This post is part of the Crafting a Healthy Kitchen series hosted by Jaimie Ramsey, Richly Rooted, and Young Wife’s Guide! Follow along on our blogs as we share practical tips for creating a healthy, real food kitchen, and pick up a copy of our cookbook!
Three years ago, I jumped into a real food diet with both feet. It wasn’t a hard transition, really–it was fun and exciting! My mom had fed us a healthy diet growing up, so a lot of the things I was learning simply built on the foundations she’d taught me. I had picked up some unhealthy eating habits in college, though, and I knew I needed to get back on track.
As I cut out processed foods and ate more fresh fruit and vegetables, I also began to make my own yogurt in the crock pot, cook whole chickens, and drink raw milk. I did many of the things on this list, and poured over real food blogs and my brand-new copy of Nourishing Traditions.
Many of the blogs I read recommended meal planning as part of a healthy, real food kitchen. Meal planning was something we usually only did when we had guests over for an extended stay, so this was a new habit I had to form.
The benefits of menu planning made sense. You can steward your food budget better and know exactly what’s going in your body. Plus, having a predetermined menu makes grocery shopping easier.
I meal planned faithfully for a couple of years, but then, in the last few months, I fizzled out.
Has that happened to you?
Maybe you agree with me that meal planning is a good idea, but you too have hit a busy season and you’re just not sure you can add one more thing to your To Do list.
Maybe you can’t see what each day will hold, so making any kind of “plan” is out of the question.
Maybe you don’t have time to sit down with your cookbooks or Pinterest to browse for ideas.
Or maybe you lost steam, and meal planning just isn’t fun for you anymore.
Instead of creating a traditional meal plan, with each day and dish listed out in chronological order, try “menu mapping.” Menu mapping is the most flexible, simple, stripped-down way to meal plan. It’s for the busy seasons in life, and it’s what I’m doing now!
Although menu mapping is unstructured and forgiving, it still retains many of the benefits of more intentional meal planning. You’ll be able to keep your budget in check and avoid the afternoon scramble to come up with a dinner plan each night.
Here’s how it works…
Pull out a piece of paper and jot down all of the supper entrees you’d like to make during that grocery shopping cycle. Keep these simple, using familiar standbys or classic recipes that require minimal steps to prepare.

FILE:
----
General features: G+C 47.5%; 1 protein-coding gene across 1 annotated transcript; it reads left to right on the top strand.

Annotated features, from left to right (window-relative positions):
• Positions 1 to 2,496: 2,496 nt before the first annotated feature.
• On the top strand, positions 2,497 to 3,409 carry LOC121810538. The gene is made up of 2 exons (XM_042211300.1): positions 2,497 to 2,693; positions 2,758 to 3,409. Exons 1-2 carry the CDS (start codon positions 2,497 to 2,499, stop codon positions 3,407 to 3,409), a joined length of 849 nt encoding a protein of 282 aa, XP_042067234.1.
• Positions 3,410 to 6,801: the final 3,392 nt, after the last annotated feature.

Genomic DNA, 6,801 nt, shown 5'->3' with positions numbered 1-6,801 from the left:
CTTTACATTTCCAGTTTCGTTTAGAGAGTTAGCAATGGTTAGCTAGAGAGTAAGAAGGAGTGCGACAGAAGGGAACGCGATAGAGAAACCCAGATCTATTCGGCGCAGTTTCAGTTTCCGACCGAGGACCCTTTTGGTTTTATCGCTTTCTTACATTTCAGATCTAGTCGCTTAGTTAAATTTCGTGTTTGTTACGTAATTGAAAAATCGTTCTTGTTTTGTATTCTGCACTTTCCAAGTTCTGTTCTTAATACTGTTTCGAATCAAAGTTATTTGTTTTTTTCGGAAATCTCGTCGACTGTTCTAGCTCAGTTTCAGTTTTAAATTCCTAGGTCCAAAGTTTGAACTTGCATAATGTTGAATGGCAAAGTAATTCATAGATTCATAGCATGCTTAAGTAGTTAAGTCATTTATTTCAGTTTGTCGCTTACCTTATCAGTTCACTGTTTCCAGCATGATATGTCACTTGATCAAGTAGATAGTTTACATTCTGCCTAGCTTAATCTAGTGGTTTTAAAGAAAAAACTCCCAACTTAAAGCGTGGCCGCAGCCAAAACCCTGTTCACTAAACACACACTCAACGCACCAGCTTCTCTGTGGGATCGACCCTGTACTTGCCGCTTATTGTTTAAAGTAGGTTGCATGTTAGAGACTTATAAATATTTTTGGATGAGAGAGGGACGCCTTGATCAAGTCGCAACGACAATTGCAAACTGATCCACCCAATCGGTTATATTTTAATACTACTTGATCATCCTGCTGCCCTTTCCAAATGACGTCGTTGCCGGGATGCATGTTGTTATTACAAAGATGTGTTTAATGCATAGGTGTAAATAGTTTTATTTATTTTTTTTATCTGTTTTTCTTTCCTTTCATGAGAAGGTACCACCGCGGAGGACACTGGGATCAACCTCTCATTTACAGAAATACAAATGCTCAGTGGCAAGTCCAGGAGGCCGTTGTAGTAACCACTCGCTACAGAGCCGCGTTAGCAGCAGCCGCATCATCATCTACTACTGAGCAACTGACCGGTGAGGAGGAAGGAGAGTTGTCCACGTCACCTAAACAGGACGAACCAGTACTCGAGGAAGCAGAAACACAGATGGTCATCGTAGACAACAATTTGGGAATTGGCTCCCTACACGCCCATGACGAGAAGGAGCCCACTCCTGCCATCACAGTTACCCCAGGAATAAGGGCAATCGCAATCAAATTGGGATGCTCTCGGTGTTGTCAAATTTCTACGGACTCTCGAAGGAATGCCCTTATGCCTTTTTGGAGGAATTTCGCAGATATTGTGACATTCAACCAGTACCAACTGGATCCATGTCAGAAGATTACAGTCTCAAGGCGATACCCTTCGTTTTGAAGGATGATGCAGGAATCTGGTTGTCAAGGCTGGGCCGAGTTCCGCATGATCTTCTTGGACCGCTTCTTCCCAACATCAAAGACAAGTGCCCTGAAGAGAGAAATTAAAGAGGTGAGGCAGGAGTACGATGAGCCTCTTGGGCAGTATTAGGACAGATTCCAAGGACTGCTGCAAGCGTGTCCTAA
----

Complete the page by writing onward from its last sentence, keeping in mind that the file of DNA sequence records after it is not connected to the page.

DON’T write items in the order you’ll consume them, or match dishes to days. DO break up chronological, top-to-bottom thinking and scatter your meal ideas all over the page.
DON’T include side dishes, but DO include one special dessert or snack to enjoy that week.
DON’T make all of the recipes complicated, but DO include just one or two “fun” recipes you want to try, or that will expand your cooking repertoire.
If your budget allows, plan to have one restaurant or take-out meal, and write that down, too. We’ve found that if we plan a meal out, we can look forward to using it on a night we need it most (and we don’t cave in and get take-out on more nights than we meant to!).
Keep breakfast, lunch, and snacks ideas on a separate piece of paper (or in your head) and just reuse them every week.
Weekday breakfast examples:
- Eggs (scrambled, fried, or boiled)*
- Grits and sardines
Weekend breakfast examples:
- Breakfast burritos
- Bacon or sausage
- Baked goods like muffins* or scones*
- Sausage biscuits and gravy*
Lunches are the most “boring” meals around here, but they’re all tasty! We rotate through these options:
We add one of these snack ideas to our lunches, or eat these between meals:
- Orange slices
- Homemade applesauce*
- Peanut butter
- Stove top popcorn
- Boiled eggs
* Indicates a recipe included in Real Food for the Real Homemaker.
After you make your menu map, flip the paper over and create a shopping list using the ingredients you’ll need for those recipes. I like to divide my shopping list into four simple categories: Cold, Dry, Produce, and Miscellaneous. I explained how to organize a grocery shopping trip in more detail HERE.
If you’re using our cookbook for meal inspiration, you can take advantage of the shopping list generator that comes with the book.
Add some fruits and veggies to your shopping list that you can mix and match with meals to create quick side dishes, and any healthy snack supplies you need, like almonds or popcorn kernels.
After your shopping trip, stick the menu map to your fridge or bulletin board. Each night before bed, glance at your menu map and decide what you’ll make the next day. Pull any items out of the freezer that need to be refrigerated and defrosted overnight.
When you make each meal, cross it off the map until all the ideas are used up!